Udall Introduces Meat Safety Recall Legislation in Senate
WASHINGTON, D.C. - U.S. Senator Tom Udall, D-N.M., today introduced legislation giving the United States Department of Agriculture (USDA) authority to initiate mandatory meat product recalls.
Under current law, USDA does not have the authority to issue a mandatory recall of meat believed to be dangerous. The decision to recall or comply with requests from the USDA to recall unsafe products is left in the hands of food processors. This forces the USDA to engage in time-consuming negotiations with meatpackers before pulling tainted meat from store shelves, and it gives meatpackers an effective veto on recalls. Udall first introduced the legislation in 2003.
"When the USDA cannot get tainted meat off the market swiftly, all our consumers are at risk," said Udall. "This legislation will give USDA the authority to act quickly and decisively to protect the public."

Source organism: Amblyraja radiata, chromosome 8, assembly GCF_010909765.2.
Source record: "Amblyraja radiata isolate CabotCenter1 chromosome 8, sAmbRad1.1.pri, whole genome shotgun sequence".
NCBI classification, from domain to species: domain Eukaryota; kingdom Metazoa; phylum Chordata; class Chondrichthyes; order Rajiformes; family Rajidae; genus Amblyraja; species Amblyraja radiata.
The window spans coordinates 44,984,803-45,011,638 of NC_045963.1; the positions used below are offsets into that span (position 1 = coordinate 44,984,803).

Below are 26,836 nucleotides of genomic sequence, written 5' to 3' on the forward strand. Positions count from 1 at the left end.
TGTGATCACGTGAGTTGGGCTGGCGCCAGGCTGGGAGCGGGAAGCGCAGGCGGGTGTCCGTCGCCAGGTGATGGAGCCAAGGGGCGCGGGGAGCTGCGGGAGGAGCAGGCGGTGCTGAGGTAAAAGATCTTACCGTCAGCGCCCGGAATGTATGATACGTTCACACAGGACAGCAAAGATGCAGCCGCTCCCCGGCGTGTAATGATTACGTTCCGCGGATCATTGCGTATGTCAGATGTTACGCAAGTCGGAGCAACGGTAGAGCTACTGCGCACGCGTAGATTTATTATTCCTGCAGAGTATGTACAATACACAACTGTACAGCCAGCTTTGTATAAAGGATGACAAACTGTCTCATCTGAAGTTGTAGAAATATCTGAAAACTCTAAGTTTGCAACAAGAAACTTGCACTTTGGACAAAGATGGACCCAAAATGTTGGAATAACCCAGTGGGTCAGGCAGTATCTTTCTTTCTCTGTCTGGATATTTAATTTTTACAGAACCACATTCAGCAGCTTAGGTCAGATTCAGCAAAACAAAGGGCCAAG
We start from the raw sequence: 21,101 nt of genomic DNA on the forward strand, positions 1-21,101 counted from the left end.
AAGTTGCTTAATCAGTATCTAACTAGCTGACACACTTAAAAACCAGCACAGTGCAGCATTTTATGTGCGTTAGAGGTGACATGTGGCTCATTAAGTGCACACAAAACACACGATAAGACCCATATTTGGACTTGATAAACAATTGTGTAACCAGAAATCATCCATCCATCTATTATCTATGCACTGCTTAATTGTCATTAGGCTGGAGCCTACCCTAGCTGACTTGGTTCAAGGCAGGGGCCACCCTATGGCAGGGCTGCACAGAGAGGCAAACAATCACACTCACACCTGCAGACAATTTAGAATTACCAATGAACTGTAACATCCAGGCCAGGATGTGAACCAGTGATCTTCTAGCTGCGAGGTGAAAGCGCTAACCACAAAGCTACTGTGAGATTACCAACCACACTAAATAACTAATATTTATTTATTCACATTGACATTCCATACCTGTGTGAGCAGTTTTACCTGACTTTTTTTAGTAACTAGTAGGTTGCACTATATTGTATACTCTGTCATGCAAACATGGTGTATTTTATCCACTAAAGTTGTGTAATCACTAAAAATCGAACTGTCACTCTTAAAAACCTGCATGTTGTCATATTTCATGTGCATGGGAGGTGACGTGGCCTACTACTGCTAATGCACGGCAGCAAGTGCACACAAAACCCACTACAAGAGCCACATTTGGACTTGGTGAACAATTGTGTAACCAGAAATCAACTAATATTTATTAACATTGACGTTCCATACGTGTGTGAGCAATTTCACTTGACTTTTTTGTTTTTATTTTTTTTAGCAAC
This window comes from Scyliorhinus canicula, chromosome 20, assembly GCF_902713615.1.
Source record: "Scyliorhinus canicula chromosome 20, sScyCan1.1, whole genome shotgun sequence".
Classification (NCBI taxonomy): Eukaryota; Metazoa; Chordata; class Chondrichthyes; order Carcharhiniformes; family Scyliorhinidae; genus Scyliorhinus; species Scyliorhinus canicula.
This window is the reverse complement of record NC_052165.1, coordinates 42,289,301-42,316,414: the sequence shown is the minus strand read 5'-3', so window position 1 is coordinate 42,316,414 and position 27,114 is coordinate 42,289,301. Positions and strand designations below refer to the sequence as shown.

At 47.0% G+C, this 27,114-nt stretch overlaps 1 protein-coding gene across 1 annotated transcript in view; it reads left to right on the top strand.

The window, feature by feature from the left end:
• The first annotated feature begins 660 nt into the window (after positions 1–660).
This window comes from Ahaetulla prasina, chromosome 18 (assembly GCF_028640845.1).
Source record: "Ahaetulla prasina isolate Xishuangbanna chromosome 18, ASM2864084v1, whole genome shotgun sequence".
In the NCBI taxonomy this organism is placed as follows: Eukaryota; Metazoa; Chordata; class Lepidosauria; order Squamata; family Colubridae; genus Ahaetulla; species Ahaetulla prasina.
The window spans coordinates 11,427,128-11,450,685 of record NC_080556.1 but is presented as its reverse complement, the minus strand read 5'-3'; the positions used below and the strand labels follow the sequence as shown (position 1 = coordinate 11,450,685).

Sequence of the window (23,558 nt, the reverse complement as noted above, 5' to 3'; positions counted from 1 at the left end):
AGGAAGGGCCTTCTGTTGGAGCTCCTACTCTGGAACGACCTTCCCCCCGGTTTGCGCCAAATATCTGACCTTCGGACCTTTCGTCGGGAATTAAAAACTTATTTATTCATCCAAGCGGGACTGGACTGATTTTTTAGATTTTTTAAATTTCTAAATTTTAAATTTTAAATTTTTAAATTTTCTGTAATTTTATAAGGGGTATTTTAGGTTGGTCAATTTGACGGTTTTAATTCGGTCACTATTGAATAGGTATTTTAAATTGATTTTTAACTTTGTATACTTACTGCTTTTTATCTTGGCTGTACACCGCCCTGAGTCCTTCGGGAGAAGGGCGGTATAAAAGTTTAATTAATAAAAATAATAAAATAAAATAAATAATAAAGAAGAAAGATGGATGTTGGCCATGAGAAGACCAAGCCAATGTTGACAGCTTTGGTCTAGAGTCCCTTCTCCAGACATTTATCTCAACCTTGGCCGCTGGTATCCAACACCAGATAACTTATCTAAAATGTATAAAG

Last week, the Denver-based King Soopers grocery chain recalled 466,236 pounds of ground beef products that were distributed to stores in Colorado, Kansas, Missouri, Nebraska, New Mexico, Utah and Wyoming. Only one store in New Mexico received the recalled meat, but in Colorado fourteen cases of salmonella were reported and six people were hospitalized.
Last year, the USDA requested a recall of 143 million pounds of beef from a slaughterhouse that was being investigated for unsafe practices. USDA's Commodity Foods Program had sent 3,000 cases of the questionable beef to New Mexico's Human Services Department to be distributed to school lunch programs. Most of the recalled beef was found before it was served.
Udall noted that:
* 5,000 people die each year from food-borne illnesses,
* 325,000 people are hospitalized each year from food-borne illnesses, and
* 76,000,000 people get sick each year from food-borne illnesses.
Udall also pointed out that the poor conditions that led to last week's beef recall are rare.
"When consumers do not trust that their beef is safe," said Udall, "it hurts ranchers who had nothing to do with tainted beef. Enforcement of health standards isn't just good for consumers; it's crucial for New Mexico's ranchers."